New Thyroid Cancer Cell Lines Developed to Correct Appalling Error
The study also tested five different drugs on these cell lines and found that they all suppressed malignant growth by “turning on” a tumor-suppressor gene.
The cell-line work corrects a dismaying problem discovered a few years ago by Mayo Clinic scientists that up to half of the world’s laboratory ATC cell bank was actually comprised of either colon or melanoma cancer.
So the Mayo researchers set themselves on a course to create ATC cell lines that would be indisputably pure, clearly originating from specific patients with this rare and deadly disease. There are only about 600 new ATC cases a year in the United States; thyroid cancer itself is uncommon. ATC patients typically survive just four or five months, as was the case with Chief Justice William Rehnquist’s death in 2005.
The four new cell lines, each with different mutations that drive the cancer, were reported in the Journal of Clinical Endocrinology & Metabolism. Mayo will be sharing them with scientists internationally.
“Since cell lines are immortal and can live forever, they are critical to research, and a major issue is cell line contamination leading to misidentification and drawing incorrect conclusions for specific cancers,” said John Copland, the study’s co-principal author and a cancer biologist at the Mayo Clinic campus at Jacksonville, Fla. “We provide higher standards for characterizing new cell lines at the genomic and molecular level that can be traced back to the originating tumor tissue.”
The Mayo study details the molecular and genetic nuances that differentiate each of the new cell lines. ATC researchers around the world can now consult the Mayo data to determine the parentage and purity of a particular cell line.
Lab cell lines must be pure because it is this area—experiments in the laboratory—that constitutes the first step toward innovations in cancer therapy. “We want to test different drugs against each cell line in which specific pathways are activated to see the effects,” said endocrinologist Robert Smallridge, the other co-principal author. “Each of those different combinations of molecular abnormalities is going to generate a different set of potential targets that can be attacked through drug therapy.”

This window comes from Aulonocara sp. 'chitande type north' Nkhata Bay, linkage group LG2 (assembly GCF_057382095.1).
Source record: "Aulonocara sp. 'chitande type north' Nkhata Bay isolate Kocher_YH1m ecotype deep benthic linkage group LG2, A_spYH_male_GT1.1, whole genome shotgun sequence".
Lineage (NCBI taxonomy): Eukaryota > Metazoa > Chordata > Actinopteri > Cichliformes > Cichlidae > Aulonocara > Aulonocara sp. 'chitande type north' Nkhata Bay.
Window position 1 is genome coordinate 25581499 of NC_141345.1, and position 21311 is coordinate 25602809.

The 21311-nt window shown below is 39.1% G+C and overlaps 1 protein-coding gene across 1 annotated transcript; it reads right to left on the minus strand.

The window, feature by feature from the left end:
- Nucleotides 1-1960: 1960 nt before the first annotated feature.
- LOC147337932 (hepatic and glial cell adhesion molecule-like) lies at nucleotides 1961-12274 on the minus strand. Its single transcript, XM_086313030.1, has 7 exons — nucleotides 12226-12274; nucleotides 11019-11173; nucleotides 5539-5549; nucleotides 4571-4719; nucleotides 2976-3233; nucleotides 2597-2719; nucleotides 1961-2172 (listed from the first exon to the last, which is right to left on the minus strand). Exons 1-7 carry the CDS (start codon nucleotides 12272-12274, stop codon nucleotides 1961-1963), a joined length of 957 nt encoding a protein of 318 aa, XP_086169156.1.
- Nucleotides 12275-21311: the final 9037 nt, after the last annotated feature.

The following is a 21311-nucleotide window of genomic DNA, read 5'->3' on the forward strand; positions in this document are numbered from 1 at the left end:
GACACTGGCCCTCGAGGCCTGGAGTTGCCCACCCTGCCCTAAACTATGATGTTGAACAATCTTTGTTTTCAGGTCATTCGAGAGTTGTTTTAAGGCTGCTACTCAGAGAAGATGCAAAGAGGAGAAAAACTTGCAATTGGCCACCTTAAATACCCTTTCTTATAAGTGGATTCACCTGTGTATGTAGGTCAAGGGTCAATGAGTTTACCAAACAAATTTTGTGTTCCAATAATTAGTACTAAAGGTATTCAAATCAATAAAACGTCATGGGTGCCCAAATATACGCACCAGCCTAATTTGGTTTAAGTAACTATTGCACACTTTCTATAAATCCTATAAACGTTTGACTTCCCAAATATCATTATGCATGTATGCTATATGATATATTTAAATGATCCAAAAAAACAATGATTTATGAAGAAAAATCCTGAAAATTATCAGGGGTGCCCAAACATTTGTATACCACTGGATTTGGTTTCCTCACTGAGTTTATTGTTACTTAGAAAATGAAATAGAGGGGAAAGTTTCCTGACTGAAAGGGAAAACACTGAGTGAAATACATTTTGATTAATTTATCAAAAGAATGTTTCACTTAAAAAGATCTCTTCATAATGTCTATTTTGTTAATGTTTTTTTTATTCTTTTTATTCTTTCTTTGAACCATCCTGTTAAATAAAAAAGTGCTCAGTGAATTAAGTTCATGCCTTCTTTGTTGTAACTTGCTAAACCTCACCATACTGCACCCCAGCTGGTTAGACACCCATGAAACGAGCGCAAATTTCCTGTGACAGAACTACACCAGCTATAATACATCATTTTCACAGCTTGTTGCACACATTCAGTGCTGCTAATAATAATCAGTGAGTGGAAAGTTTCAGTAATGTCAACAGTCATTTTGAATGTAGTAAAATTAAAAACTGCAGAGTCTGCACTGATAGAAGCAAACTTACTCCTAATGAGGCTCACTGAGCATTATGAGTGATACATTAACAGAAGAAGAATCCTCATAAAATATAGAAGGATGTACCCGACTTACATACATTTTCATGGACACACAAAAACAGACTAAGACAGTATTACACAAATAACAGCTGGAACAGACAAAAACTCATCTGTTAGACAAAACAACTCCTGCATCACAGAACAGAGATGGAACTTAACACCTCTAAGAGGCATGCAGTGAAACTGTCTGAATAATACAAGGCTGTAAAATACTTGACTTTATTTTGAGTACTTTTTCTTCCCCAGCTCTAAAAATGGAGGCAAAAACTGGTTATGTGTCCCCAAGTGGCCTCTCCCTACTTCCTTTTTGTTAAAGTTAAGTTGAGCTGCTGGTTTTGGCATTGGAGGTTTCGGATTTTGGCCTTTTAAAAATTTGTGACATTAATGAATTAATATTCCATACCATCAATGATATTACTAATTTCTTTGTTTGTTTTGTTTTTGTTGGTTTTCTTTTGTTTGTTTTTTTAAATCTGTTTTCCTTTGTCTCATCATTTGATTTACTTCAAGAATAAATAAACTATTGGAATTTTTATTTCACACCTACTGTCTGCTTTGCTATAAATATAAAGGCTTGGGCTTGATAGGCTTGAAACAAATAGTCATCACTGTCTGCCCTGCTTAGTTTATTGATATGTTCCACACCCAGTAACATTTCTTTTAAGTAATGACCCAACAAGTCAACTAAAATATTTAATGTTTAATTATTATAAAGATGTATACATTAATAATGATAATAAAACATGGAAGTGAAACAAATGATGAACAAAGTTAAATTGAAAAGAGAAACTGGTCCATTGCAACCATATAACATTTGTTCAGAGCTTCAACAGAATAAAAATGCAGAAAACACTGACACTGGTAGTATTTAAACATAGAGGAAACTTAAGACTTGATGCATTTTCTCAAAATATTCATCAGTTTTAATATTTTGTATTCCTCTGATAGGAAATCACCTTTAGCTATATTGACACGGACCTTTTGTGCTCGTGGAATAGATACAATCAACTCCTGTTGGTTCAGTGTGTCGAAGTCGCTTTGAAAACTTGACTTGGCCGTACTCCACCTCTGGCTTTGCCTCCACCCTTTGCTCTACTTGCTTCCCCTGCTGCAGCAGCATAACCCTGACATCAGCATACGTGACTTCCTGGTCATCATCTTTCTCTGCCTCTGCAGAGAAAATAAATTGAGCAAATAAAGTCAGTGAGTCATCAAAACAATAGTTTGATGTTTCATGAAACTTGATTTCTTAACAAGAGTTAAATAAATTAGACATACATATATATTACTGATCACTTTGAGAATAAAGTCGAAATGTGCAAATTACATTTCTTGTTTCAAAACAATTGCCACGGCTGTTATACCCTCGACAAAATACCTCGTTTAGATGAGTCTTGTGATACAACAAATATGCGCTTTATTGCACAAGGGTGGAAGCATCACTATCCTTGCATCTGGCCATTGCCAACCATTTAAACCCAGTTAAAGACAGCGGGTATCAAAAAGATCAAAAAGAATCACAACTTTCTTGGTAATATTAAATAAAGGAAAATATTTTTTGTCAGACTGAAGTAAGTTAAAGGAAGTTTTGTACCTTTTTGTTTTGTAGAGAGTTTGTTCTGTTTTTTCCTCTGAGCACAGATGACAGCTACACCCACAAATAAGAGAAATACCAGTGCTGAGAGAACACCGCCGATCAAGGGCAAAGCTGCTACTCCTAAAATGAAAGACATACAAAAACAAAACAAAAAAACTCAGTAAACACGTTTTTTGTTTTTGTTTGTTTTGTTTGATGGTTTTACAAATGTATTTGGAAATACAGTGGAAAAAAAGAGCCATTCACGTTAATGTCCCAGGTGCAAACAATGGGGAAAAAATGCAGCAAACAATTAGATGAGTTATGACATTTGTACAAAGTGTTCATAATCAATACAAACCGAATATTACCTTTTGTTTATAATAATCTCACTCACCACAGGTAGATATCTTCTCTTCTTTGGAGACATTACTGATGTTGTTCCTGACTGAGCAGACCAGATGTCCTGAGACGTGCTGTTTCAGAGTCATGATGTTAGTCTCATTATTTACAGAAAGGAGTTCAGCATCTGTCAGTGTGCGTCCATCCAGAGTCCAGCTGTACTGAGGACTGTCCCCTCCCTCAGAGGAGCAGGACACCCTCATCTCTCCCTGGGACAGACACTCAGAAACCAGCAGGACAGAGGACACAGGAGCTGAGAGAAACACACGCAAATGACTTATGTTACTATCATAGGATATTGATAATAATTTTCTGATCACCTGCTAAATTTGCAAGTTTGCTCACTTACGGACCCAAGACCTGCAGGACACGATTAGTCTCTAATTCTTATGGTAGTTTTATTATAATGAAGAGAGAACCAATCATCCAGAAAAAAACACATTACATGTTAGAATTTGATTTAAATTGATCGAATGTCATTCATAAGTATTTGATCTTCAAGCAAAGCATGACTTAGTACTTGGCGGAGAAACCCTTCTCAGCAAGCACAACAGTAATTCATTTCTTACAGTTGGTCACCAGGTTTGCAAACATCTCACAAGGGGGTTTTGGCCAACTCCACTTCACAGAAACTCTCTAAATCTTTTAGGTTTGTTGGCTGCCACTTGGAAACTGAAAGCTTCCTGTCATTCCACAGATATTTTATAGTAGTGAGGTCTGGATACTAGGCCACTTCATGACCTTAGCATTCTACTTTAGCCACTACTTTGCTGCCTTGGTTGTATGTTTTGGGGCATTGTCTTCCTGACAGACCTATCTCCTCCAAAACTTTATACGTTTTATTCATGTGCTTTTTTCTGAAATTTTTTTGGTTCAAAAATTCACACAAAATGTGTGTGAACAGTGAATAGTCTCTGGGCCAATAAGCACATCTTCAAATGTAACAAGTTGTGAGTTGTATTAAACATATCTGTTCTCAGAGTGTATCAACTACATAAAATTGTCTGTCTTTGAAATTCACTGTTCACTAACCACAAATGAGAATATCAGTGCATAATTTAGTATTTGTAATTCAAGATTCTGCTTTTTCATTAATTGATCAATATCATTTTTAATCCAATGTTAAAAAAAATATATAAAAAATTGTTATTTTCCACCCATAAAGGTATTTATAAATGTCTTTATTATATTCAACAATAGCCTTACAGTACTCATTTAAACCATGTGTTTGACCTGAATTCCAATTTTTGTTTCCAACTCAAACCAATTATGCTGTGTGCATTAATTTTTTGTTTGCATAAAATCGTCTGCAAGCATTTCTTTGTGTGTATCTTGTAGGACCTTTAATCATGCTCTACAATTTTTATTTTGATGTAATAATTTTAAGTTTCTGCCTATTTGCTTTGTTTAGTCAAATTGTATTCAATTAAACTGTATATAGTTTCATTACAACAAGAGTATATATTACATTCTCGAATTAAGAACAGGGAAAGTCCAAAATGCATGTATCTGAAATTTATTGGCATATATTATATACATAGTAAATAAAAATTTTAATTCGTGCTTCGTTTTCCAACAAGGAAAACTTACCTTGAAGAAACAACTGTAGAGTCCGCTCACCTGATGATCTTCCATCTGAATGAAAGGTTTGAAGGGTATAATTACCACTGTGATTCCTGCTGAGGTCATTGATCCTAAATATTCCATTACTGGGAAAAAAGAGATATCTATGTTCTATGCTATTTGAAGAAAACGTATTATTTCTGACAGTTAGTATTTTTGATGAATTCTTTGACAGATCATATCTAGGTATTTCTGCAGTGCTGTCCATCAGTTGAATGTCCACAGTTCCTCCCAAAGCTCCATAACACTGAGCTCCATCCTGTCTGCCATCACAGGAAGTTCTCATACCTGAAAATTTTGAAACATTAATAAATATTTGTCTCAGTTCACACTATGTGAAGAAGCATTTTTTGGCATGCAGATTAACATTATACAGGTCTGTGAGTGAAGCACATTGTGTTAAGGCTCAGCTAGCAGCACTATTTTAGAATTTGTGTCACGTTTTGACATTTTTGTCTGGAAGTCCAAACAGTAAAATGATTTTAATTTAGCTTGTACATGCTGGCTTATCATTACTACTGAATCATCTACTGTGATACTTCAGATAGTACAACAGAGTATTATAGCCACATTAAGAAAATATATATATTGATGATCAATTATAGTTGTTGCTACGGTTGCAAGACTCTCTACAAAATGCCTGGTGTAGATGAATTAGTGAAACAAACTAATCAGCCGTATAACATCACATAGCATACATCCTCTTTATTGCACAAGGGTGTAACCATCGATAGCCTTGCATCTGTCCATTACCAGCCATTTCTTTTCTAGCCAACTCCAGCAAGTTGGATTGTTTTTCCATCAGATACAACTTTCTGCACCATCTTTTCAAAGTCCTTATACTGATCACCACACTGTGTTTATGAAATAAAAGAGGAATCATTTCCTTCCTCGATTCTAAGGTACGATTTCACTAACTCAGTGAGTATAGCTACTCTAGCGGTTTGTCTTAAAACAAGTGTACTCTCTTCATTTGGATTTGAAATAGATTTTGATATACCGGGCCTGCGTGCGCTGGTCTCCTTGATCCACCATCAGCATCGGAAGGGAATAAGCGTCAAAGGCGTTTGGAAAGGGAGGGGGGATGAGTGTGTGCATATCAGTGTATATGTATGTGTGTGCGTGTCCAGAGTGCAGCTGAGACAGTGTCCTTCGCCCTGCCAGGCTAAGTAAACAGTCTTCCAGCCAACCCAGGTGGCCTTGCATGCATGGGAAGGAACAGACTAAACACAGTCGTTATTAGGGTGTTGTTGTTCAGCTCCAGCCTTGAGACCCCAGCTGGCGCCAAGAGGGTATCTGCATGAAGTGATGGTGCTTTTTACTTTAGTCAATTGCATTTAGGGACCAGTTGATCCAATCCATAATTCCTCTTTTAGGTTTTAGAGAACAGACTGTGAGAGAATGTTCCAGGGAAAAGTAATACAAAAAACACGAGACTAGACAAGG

In Smallridge’s estimation, it will be only a few years before it will be possible to thoroughly analyze an individual patient’s ATC genetic abnormalities, and come up with drugs to fit his molecular profile. “No two tumors may match each other,” he said, “but by understanding through a systems biology approach the multiple pathways that are active in the cancer, and then using a combination of drugs that inhibit these pathways simultaneously, we will begin to make progress against this cancer.”
The other aspect of the study involved the testing of five different medications—from an approved cholesterol-lowering drug to experimental transferase inhibitors—on the new cell lines. The team found that each of these agents turned on a tumor inhibition gene called RhoB, producing growth reduction.
A Mayo team led by Copland had earlier ascertained that the RhoB gene was turned off in ATC cells, as is the case in several other malignancies. Smallridge is now conducting a phase I clinical trial testing a drug that can reactivate the RhoB tumor suppressor ability.
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